Reflect meetings are small weekly gatherings in the surrounding villages that NESPEC has started with their social moblizers facilitating. The purpose is to discuss any issues that are affecting them so that they can take power in making social change. I attended the reflect meeting in the village of Jogidaha with Bijuli Sada, the local social activist and Ram Chaurdray, project coordinator.
It was a small group huddled closely, some not present due to work and some even afraid to attend because of a bad situation with an activist several years ago. Ram Chaurdray and I were not even sure if we could attend because of a strike occurring the same day.
Six different ethnic groups were protesting their rights and representation, shutting down all schools and businesses in Gaighat. The Tharu caste is demanding representation and more rights. The day after the strike, the president, an ex-Maoist leader called a conference in Gaighat. He is threatening an armed political movement with other ethnic groups and possibly forming a parallel government since the current political parties will not work with him. I am sure much more news will come. These demands all seem outragely complex in a country where the government does not take into account it’s ethnic differences.
The agenda for the Reflect meeting was about socio economic support among the community. The members in the community meeting are of the Dalit caste, living in 18 houses of the Jogidaha district, Ward 6. The issue of single women government subsidies was brought up with many to discuss the issue on widows. There are eight women over sixty years old whom are widows; seven receive the monthly subsidy because one does not have citizenship. Migration papers were lost when settling in the present area.
Claiming birthrights and obtaining paperwork for citizenship is a major challenge in Nepal. Many remote villages do not understand the importance of establishing citizenship at birth or over the years people lose track of their documents, missing out on much needed money from the government. I began to wonder exactly how many are not accounted for because of lost papers the government will not replace. It is unknown exactly how many people in Jogidaha do not have citizenship. To replace migration papers and issue a new citizenship card is simply way too complicated in the local government offices. I believe its another way the government can save money is by not claiming citizenship or not educating people on its importance, an issue I want to explore much farther.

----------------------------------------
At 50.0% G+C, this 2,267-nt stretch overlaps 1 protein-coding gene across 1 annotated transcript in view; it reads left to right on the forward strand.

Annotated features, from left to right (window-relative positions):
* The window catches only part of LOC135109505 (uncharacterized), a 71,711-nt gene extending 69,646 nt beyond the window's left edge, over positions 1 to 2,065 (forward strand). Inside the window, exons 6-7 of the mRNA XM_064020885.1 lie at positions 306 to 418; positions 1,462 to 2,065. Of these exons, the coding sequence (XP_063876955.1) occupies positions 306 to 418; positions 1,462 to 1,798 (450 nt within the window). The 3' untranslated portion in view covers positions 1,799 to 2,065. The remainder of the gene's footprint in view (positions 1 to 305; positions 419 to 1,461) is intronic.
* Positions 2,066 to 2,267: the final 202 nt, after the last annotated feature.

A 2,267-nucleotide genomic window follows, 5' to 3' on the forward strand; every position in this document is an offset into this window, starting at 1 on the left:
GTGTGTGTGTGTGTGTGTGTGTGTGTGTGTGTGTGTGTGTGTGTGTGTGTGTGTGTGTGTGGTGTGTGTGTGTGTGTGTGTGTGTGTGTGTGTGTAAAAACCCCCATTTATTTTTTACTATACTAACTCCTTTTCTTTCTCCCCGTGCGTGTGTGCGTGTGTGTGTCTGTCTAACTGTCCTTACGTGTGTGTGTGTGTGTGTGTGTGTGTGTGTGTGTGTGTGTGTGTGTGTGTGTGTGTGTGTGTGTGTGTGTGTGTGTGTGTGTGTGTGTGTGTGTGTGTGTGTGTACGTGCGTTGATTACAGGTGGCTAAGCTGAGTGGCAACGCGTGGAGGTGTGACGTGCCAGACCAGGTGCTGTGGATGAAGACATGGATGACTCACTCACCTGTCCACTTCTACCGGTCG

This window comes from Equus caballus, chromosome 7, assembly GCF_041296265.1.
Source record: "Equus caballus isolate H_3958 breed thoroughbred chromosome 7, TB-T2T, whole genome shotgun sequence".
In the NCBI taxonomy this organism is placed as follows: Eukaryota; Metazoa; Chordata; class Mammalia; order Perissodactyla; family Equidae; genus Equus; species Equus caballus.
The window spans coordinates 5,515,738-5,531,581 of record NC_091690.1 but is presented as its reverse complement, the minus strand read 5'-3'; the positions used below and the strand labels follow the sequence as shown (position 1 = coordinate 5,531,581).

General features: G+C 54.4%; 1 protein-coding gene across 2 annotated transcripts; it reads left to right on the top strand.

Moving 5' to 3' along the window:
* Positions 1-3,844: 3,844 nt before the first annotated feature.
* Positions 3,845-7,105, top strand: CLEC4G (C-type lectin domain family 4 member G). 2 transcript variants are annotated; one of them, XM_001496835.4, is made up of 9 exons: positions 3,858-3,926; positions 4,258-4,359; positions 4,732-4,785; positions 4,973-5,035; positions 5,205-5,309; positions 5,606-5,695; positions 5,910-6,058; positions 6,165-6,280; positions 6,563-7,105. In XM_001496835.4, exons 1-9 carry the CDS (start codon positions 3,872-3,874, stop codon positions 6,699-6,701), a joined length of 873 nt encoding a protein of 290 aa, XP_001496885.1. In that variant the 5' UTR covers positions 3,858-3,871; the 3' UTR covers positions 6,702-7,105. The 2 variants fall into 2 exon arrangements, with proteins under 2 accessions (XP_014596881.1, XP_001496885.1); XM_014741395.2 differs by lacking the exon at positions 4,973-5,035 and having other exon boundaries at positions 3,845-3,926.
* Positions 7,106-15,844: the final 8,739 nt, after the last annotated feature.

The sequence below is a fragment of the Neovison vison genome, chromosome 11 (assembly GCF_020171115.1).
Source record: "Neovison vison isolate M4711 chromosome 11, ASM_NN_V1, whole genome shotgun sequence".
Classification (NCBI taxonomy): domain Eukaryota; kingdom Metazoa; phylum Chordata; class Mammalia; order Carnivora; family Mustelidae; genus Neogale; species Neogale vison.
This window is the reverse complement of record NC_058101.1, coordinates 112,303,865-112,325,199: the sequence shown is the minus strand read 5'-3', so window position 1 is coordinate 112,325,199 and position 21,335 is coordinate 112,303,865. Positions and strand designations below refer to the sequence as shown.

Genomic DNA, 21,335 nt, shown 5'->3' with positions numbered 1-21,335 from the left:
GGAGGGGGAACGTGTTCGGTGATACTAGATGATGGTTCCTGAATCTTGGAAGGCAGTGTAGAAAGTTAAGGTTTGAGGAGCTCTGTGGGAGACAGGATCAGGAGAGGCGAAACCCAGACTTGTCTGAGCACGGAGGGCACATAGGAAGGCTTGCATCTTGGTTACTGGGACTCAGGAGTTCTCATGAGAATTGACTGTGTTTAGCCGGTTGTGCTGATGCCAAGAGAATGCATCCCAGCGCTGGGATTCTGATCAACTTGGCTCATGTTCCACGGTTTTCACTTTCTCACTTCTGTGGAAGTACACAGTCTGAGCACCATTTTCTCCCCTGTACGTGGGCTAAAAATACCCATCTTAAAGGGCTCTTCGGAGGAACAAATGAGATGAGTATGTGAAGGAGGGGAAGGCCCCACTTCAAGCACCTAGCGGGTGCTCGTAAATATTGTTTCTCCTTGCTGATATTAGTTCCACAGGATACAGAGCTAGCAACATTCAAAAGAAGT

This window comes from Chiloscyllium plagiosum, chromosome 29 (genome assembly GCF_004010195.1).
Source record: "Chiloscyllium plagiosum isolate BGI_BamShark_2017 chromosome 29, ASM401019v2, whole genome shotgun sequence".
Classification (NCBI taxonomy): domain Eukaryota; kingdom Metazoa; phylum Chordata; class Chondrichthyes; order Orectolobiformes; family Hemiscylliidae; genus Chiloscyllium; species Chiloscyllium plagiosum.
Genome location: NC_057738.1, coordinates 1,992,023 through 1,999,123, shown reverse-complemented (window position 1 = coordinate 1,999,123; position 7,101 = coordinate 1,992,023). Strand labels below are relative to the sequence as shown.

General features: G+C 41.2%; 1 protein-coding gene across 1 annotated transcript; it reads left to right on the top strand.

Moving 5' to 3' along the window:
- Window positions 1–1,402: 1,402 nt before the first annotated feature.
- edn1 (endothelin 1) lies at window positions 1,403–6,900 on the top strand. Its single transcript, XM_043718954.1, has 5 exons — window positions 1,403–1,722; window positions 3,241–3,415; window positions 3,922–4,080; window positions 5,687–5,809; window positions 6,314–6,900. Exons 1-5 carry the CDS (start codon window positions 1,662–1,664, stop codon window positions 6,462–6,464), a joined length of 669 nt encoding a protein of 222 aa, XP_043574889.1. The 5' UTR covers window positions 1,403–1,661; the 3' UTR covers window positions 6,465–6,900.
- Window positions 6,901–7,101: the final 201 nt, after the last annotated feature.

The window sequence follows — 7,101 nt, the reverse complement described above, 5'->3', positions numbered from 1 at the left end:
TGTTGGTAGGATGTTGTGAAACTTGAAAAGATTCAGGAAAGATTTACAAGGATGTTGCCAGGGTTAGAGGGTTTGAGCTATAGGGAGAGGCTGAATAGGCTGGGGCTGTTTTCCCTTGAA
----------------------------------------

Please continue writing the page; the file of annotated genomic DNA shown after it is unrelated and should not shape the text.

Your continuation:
The central issue at the Reflect meeting involved corruption at the local school, Shree Janta Higher Secondary. The government gives scholarships to all Dalit children, a new law that was approved this past year for children in class 1-10. Children in classes 1-5 are not receiving the scholarships (350 rupees per year) and are often not giving the correct amount for families that have more than one child.
Also, this system does not allow children to excel into class 10 or beyond because of the high exam fees that the Dalit caste cannot afford. “Why should I send my children to school when we are so poor?” one woman asked desperately. The school issue only adds to the great discrimination that the untouchable Dalit caste face. Bijuli-ji, the social activist will help in gathering students’ names that have not received scholarships and will attend along with the parents to the management school board committee.
Posted By Morgan St. Clair
Posted Sep 3rd, 2009